Groudon – Movie 06 Jirachi: Wish Maker
This Groudon was created by movie villain and former Team Magma member Butler but was revealed to be a manifestation of pure evil due to a combination of Butler’s and Jirachi’s selfish desires. This pseudo-Groudon could absorb people like the aforementioned ancient Gengar as well as absorb energy from the earth itself, and had a number of tentacles coming out of its body. It was destroyed by Jirachi’s Doom Desire attack
Gulpin & Treecko – Episode AG065 Gulpin It Down
When a group of Gulpin keep eating all of the food in a town near Petalburg City, a man by the name of Professor Jacuzzi creates several machines to help get rid of them. When one of the machines malfunction, it causes the remaining Gulpin and Ash’s Treecko to grow exponentially and have a kaiju battle of their own. Treecko eventually shrinks back down to its regular size, but Gulpin is caught with a Poké Ball and remains in its larger state for the rest of the episode.
Caterpie/Metapod/Butterfree, Cacnea, and Dustox – Episode AG142 Caterpie’s Big Dilemma
This episode features a Caterpie, owned by one-time character Xander, who eats a couple of enhanced rare candies developed by a scientist named Dr. Gordon. These special rare candies cause Caterpie to grow in size and evolve into a giant Butterfree over the course of the episode (literally described as “Mothra-sized” on Bulbapedia.) James’ Cacnea and Jessie’s Dustox also grow to about the same size after consuming the enhanced rare candies, and another Poké-kaiju battle ensues, this time in the sky. Once Team Rocket is defeated all giant Pokémon return back to normal.
The Electric Tale of Pikachu
Haunter – ET 04 Haunting My Dreams
This is one of the coolest as well as most terrifying giant Pokémon to appear in the franchise and I could probably write an entire separate article on it. This humongous ghost, known as the Black Fog to the residents of Saffron City, steals the souls of humans and Pokémon with its Dream Eater attack and even took the life of gym leader Sabrina’s Pokémon when she was younger. A giant Poké Ball is designed to capture it and it’s almost caught before using Explosion to free itself, which weakens it to the point that it could be captured with a regular Poké Ball. Just before Ash can capture it with an Ultra Ball, it uses Self Destruct, killing itself in the process. It’s later revealed that Pokémon were once worshipped by humans, and the Black Fog became so used to it that it believed killing itself would be better than letting a human catch it.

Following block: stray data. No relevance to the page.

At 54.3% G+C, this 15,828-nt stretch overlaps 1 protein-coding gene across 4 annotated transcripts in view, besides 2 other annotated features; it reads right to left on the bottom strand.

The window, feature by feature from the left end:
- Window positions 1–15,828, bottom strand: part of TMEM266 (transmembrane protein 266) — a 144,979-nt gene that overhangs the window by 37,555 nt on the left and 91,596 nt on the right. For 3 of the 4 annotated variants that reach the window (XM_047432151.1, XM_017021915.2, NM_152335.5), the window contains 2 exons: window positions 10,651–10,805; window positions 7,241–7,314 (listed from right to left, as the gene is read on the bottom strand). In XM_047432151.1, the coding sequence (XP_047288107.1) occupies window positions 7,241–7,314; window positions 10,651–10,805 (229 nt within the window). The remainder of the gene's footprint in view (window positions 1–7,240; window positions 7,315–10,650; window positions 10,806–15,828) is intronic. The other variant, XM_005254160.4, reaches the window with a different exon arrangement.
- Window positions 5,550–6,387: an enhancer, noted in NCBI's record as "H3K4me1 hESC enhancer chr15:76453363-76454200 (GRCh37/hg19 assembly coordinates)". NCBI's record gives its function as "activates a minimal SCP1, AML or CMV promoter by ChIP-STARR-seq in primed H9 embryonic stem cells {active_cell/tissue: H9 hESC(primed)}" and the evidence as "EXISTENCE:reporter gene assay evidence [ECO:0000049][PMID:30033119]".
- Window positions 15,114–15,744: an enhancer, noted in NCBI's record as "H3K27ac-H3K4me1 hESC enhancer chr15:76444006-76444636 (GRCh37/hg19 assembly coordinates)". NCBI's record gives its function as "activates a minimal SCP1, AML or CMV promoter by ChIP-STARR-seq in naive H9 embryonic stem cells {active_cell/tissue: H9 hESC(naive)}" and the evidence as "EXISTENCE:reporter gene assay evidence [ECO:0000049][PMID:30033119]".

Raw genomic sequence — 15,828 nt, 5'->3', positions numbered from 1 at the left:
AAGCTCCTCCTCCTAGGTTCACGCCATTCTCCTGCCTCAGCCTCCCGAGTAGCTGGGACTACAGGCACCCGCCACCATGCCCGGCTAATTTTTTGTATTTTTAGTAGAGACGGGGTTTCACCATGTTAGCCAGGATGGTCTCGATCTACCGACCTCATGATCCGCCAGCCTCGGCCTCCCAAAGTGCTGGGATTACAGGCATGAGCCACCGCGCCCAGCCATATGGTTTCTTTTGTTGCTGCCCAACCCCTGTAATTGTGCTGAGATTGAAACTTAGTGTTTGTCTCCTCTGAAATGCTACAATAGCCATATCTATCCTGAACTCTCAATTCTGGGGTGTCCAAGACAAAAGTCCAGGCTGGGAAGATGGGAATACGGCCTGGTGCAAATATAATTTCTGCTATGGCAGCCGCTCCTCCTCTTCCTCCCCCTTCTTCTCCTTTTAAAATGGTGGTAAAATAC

Pokémon: Detective Pikachu (Film)
The most recent example of larger-than-life Pokémon were featured in Pokémon: Detective Pikachu. These Torterra are genetically enhanced and are the size of mountains, and for the most part lay dormant, becoming extremely dangerous to any unsuspecting travelers who end up in their territory.
That’s all of the biggest Pokémon previously featured in the franchise. What else does the eighth generation of the beloved Pocket Monsters have in store for us? And with the mention of Godzilla during the Pokémon Press Conference, as well as both the Monsterverse (Godzilla, Kong: Skull Island, Godzilla: King of The Monsters) and Pokémon: Detective Pikachu both having been produced by Legendary Entertainment, is a Godzilla and Pokémon crossover more likely due to Dynamax? Or is that just a weird dream of mine? Only time will tell.